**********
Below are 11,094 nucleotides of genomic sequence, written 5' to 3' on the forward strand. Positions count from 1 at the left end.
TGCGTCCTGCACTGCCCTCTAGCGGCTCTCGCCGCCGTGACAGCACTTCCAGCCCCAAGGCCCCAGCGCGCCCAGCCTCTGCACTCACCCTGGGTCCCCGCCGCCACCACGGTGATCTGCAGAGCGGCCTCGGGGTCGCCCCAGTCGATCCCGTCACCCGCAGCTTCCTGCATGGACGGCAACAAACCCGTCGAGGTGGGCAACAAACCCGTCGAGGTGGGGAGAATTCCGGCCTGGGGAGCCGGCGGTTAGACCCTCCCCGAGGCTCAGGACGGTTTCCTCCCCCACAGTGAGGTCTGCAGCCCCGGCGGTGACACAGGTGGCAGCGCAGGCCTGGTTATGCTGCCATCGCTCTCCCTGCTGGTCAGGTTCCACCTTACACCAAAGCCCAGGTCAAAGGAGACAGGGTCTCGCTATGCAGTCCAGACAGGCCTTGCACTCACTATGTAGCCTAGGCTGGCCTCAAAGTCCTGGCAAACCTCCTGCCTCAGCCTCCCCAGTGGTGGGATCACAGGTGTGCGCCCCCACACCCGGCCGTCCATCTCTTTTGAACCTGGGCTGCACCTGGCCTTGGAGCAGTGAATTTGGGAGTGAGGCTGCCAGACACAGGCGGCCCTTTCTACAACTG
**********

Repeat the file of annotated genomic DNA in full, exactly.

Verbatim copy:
Below are 11,094 nucleotides of genomic sequence, written 5' to 3' on the forward strand. Positions count from 1 at the left end.
TGCGTCCTGCACTGCCCTCTAGCGGCTCTCGCCGCCGTGACAGCACTTCCAGCCCCAAGGCCCCAGCGCGCCCAGCCTCTGCACTCACCCTGGGTCCCCGCCGCCACCACGGTGATCTGCAGAGCGGCCTCGGGGTCGCCCCAGTCGATCCCGTCACCCGCAGCTTCCTGCATGGACGGCAACAAACCCGTCGAGGTGGGCAACAAACCCGTCGAGGTGGGGAGAATTCCGGCCTGGGGAGCCGGCGGTTAGACCCTCCCCGAGGCTCAGGACGGTTTCCTCCCCCACAGTGAGGTCTGCAGCCCCGGCGGTGACACAGGTGGCAGCGCAGGCCTGGTTATGCTGCCATCGCTCTCCCTGCTGGTCAGGTTCCACCTTACACCAAAGCCCAGGTCAAAGGAGACAGGGTCTCGCTATGCAGTCCAGACAGGCCTTGCACTCACTATGTAGCCTAGGCTGGCCTCAAAGTCCTGGCAAACCTCCTGCCTCAGCCTCCCCAGTGGTGGGATCACAGGTGTGCGCCCCCACACCCGGCCGTCCATCTCTTTTGAACCTGGGCTGCACCTGGCCTTGGAGCAGTGAATTTGGGAGTGAGGCTGCCAGACACAGGCGGCCCTTTCTACAACTG